Adam: Well, I’m really excited to be going, I think that it’s gonna be really fun. I always like going to places and getting to kind of share my story and share things that are important to me and I’ve always liked, you know, when I can have the chance to explain my journey to the Olympics and things that I’ve gone through to get there. And, you know, just getting to meet so many different people.

Daniel: Absolutely. Talk specifically about some of the things you have been doing, or what you’ve been up to since the Olympics.

Adam: Sure. Since the Olympics I’ve been pretty busy, and I’ve gotten to do some things that have been really fun, I went on tour with Stars On Ice right after the Olympics, and was on Dancing With the Stars, which was great, and then I’ve also hosted the Trevor Project [gala] and I did a bunch of LGBTQ things during Pride Month. I also got to work with Good Morning America at the ESPYS, I’ve been starting to work with Cosmo a little bit, so I’ve been trying to do it all. (laughs)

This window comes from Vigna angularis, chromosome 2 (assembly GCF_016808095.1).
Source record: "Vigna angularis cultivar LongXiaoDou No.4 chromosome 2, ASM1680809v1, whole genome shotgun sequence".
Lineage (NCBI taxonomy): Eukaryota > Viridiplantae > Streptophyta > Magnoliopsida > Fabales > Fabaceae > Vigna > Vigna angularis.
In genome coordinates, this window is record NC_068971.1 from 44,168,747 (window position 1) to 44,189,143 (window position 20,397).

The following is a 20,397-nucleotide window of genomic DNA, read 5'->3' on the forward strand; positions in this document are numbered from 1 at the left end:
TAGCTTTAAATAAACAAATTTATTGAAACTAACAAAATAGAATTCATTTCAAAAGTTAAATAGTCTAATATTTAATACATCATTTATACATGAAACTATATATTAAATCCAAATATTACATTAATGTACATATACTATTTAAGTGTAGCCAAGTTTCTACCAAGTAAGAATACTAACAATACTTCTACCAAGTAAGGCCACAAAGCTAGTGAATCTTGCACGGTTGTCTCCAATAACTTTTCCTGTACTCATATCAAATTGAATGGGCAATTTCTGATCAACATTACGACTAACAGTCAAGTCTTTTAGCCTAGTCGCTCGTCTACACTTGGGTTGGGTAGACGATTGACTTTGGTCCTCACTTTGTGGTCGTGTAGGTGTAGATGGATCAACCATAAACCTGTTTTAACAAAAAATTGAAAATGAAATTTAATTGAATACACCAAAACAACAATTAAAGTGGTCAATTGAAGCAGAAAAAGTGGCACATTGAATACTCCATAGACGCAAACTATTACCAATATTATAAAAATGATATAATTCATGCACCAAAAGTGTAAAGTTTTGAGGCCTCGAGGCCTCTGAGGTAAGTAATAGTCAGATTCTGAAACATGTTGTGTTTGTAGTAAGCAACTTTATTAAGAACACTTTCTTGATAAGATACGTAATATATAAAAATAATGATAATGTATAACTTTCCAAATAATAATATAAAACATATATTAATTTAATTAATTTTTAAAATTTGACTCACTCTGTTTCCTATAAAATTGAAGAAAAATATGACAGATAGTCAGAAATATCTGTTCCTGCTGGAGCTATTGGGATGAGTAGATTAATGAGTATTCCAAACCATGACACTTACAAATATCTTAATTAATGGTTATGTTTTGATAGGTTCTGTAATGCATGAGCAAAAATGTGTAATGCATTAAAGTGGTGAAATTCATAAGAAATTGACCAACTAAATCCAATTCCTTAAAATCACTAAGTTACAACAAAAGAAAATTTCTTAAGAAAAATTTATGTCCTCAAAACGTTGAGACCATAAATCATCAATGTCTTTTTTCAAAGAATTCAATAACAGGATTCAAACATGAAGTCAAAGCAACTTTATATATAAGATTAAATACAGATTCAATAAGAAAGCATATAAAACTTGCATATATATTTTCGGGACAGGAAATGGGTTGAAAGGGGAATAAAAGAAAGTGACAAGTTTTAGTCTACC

Daniel: You not only were on Dancing With the Stars, but didn’t you win Dancing With the Stars?

Adam: I did, yes.

Daniel: (laughs) So modest.

Adam: Sometimes.

Daniel: What are you gonna, specifically, be talking about at the event next week when you’re in Cedar Rapids?

Adam: When I’m in Cedar Rapids, what I’m really gonna try to hit home is things that inspire me to go out and really truly be yourself in any setting. And I think that when I had the chance to go to the Olympics, I was 28, and, I’m still 28, by the way, (Daniel laughs) but when I went, it was a really great time for me because I had just made the Olympic team two times before. At 28 I was one of the oldest first-timers in figure skating since the 1920’s  and I think that for me I really knew what I wanted the experience to be about, it wasn’t about just going, and it wasn’t just, you know, getting that title of being an Olympian or being an Olympic medalist, it really was going there, and representing your country to the best of your ability.